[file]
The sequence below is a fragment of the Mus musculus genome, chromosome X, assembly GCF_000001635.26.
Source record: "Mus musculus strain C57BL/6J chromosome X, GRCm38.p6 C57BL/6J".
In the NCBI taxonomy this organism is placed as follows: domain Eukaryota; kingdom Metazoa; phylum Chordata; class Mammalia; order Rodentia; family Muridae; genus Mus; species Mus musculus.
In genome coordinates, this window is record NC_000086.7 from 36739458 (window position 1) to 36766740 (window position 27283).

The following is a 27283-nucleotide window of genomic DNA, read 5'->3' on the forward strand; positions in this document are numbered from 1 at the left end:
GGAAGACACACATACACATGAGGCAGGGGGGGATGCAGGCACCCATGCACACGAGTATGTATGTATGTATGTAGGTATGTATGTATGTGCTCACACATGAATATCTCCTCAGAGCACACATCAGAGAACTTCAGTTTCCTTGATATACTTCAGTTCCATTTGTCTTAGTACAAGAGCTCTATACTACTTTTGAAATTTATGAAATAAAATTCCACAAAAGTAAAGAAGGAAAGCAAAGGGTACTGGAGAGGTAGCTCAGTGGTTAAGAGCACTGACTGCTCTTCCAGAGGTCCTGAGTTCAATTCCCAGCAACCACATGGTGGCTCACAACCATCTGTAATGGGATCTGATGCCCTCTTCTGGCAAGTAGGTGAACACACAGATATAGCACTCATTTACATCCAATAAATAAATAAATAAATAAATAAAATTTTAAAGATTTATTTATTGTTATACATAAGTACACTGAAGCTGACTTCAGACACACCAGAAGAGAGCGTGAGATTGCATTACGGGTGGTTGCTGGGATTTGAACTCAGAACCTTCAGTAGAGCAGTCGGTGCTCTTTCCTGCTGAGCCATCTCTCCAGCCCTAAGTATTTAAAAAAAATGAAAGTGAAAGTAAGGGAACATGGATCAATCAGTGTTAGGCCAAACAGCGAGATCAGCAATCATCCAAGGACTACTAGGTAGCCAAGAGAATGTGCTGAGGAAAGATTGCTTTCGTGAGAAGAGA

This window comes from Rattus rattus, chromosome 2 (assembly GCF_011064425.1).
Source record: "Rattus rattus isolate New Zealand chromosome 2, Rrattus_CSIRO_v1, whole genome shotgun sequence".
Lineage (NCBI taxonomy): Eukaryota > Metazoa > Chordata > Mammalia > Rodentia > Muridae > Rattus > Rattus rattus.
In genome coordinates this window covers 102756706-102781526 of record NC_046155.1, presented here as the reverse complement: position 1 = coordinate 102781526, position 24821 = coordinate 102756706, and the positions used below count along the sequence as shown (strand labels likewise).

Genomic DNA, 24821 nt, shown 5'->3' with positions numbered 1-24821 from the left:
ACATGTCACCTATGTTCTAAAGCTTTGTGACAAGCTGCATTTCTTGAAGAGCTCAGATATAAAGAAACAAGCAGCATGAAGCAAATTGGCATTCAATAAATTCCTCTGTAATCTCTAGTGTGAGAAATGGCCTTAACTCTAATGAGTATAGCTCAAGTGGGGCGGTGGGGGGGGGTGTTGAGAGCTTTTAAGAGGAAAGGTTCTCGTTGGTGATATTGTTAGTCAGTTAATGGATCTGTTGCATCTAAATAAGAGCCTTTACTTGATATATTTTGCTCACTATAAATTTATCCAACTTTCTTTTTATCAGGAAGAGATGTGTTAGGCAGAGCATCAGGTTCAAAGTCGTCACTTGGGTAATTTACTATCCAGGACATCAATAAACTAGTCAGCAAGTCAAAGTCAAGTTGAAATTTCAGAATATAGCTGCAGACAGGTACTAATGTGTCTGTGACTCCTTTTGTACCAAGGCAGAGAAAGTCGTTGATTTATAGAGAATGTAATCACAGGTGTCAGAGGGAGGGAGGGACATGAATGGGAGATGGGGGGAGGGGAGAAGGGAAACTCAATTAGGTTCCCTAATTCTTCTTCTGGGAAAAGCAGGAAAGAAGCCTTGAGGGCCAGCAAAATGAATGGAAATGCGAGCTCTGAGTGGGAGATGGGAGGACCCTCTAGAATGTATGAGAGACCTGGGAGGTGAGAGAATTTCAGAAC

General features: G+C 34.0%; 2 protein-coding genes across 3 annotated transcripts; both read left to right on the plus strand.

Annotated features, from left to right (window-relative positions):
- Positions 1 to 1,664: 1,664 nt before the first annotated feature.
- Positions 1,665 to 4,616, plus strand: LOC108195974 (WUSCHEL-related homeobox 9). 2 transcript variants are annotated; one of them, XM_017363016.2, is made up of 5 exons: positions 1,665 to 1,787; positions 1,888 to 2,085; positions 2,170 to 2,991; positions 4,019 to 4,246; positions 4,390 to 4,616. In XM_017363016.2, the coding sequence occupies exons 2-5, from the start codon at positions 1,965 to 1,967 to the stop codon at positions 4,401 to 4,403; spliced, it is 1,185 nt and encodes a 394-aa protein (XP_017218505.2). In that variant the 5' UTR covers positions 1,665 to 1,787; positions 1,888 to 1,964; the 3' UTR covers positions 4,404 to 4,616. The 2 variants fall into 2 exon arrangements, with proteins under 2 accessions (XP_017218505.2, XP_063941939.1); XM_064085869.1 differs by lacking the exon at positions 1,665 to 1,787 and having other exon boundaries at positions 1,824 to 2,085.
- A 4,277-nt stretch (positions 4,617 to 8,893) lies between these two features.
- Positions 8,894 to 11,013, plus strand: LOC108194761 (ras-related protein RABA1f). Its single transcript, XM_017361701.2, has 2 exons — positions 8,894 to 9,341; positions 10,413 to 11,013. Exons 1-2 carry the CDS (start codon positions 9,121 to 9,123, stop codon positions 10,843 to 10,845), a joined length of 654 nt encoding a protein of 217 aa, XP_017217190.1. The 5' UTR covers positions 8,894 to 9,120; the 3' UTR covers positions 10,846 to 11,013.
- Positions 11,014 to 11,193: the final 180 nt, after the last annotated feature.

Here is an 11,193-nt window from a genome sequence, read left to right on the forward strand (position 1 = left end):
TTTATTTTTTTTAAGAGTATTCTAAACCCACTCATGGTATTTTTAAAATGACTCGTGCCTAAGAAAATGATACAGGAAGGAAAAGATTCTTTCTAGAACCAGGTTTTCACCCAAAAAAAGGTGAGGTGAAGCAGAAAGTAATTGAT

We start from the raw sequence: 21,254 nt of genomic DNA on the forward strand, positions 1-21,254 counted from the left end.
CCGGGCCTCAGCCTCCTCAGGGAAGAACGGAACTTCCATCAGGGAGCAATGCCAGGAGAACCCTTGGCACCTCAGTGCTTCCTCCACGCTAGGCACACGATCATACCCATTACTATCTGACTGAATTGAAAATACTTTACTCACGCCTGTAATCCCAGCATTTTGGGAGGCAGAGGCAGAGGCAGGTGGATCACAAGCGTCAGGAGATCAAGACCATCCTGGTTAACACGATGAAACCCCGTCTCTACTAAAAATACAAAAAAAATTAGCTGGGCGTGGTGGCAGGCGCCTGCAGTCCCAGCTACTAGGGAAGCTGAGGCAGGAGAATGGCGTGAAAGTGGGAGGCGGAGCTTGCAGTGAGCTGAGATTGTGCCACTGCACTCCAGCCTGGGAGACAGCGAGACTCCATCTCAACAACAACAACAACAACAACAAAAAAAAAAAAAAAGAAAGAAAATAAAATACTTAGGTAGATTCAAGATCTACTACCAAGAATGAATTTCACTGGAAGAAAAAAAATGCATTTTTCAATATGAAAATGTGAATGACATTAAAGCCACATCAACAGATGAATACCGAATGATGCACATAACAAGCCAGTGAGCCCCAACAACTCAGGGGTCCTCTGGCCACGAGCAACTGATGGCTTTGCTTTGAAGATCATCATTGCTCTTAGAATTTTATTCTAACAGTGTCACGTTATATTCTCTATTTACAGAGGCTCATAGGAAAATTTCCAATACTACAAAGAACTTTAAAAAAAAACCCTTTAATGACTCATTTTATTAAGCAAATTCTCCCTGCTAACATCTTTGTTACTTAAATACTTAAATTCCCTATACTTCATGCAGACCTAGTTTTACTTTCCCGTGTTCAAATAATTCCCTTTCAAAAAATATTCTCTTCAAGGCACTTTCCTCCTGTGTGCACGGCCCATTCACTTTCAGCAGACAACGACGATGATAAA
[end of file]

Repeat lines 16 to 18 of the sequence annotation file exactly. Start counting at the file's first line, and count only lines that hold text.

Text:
- Positions 1,665 to 4,616, plus strand: LOC108195974 (WUSCHEL-related homeobox 9). 2 transcript variants are annotated; one of them, XM_017363016.2, is made up of 5 exons: positions 1,665 to 1,787; positions 1,888 to 2,085; positions 2,170 to 2,991; positions 4,019 to 4,246; positions 4,390 to 4,616. In XM_017363016.2, the coding sequence occupies exons 2-5, from the start codon at positions 1,965 to 1,967 to the stop codon at positions 4,401 to 4,403; spliced, it is 1,185 nt and encodes a 394-aa protein (XP_017218505.2). In that variant the 5' UTR covers positions 1,665 to 1,787; positions 1,888 to 1,964; the 3' UTR covers positions 4,404 to 4,616. The 2 variants fall into 2 exon arrangements, with proteins under 2 accessions (XP_017218505.2, XP_063941939.1); XM_064085869.1 differs by lacking the exon at positions 1,665 to 1,787 and having other exon boundaries at positions 1,824 to 2,085.
- A 4,277-nt stretch (positions 4,617 to 8,893) lies between these two features.
- Positions 8,894 to 11,013, plus strand: LOC108194761 (ras-related protein RABA1f). Its single transcript, XM_017361701.2, has 2 exons — positions 8,894 to 9,341; positions 10,413 to 11,013. Exons 1-2 carry the CDS (start codon positions 9,121 to 9,123, stop codon positions 10,843 to 10,845), a joined length of 654 nt encoding a protein of 217 aa, XP_017217190.1. The 5' UTR covers positions 8,894 to 9,120; the 3' UTR covers positions 10,846 to 11,013.